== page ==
The disjunctions of the film mostly take place on its image track; as, for example, when cutting between different lighting conditions during an otherwise unbroken speech by Spicer, the point being not to suggest the passing of a non-existent “real time” in which we could imagine the interviewer asking unheard questions (an impression clearly contraindicated by both the speech and the performance), but to return us to what we are watching, the cuts separated by black leader. At the end of one speech, Spicer and his actor sits staring into space, neither still the character, as his attitude is maintained beyond the point of interpersonal naturalism, nor yet out-of-character, as he retains the expression he wore during the speech. During the film’s last interview scene, at the point where, as Gilberto Perez suggests, we could read “silent anger” in his reactions, 1 the young man playing the interviewer picks up a leaf that has blown into his lap and looks smilingly towards the camera before resuming his performance.

As always, just as their films claim the history of European culture, Straub and Huillet also claim the language of cinema. Having made clear their lack of interest in using eyeline-matches, they include a shot centred on a row of ornamental pots which resembles a traditional reverse-angle from Spicer’s perspective. When they introduce the writer with something like an establishing shot augmented by a zoom, the combination, conventional at that point in film history, has a startling force, because in this context its use is a fresh decision, not simply a reversion to a norm. The spectacle is confined to the answers of the interviewees, examples of the ricorso technique Straub and Huillet’s films share, as Tag Gallagher has observed, 2 with those of John Ford.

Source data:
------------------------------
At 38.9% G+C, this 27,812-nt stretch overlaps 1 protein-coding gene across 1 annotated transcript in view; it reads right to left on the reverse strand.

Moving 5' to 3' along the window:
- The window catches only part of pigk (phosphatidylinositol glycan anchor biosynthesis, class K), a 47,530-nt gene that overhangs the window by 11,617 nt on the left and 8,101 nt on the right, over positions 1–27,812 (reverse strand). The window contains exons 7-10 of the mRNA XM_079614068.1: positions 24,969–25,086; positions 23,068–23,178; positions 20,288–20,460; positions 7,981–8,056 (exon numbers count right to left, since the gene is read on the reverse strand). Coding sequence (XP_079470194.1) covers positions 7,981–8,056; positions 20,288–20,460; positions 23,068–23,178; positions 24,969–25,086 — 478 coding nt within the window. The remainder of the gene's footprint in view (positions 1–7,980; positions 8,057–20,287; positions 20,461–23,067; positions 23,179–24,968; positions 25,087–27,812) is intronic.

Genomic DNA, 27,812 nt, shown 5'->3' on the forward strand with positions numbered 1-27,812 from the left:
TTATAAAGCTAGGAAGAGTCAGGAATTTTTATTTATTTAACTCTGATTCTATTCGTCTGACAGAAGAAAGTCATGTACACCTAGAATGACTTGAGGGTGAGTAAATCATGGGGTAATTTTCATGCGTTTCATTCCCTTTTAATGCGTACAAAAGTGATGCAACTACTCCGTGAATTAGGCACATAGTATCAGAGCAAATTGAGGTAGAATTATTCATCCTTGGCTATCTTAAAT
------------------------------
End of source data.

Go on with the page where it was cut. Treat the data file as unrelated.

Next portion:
The interviewees’ distance from the city’s bustle is in line with the villas and retreats of Brecht’s text, and also with reality. Gilberto Perez ends his long essay on the film with the suggestion that Spicer’s “modern counterparts” are to be found “lurking in the streets of Rome”,3 but this is an idealization; when not safely out of earshot, they have no need to lurk. A recent study found that 22, 000 of London’s flats have been kept vacant by their owners. The residential streets seen in the second and third car shots have long since been gentrified. 4 The former legionary was glad to go to war, even on the losing side, because he had three brothers, and what land they had was not enough for all of them.


History Lessons (Geschichtsunterricht, 1972 West Germany/Italy 88 mins)

Prod Co/Prod: Jean-Marie Straub, Danièle Huillet Dir: Jean-Marie Straub, Danièle Huillet Scr: Jean-Marie Straub, Danièle Huillet (uncredited), from Die Geschäfte des Herrn Julius Caesar (The Business Affairs of Mr. Julius Caesar) by Bertolt Brecht Phot: Renato Berta, Emilio Bestetti Ed: Jean-Marie Straub, Danièle Huillet Mus: J. S. Bach

Cast: Gottfried Bold, Johann Unterpertinger, Henri Ludwigg, Carl Vaillant, Benedikt Zulauf



  1. Gilberto Perez, The Material Ghost, Baltimore and London: Johns Hopkins University Press, 1998), p. 334.
  2. Tag Gallagher, “Lacrimae Rerum Materialised”, Senses of Cinema 37 (October 2005), http://sensesofcinema.com/2005/feature-articles/straubs/
  3. Perez, p. 335.
  4. Gallagher 2005, endnote 15

About The Author

Luke Aspell is a filmmaker and writer. His writing has appeared in Vertigo, Sequence, Film International and Charcoal, and online at lukeaspell.wordpress.com; three recent videos can be seen at xviix.com.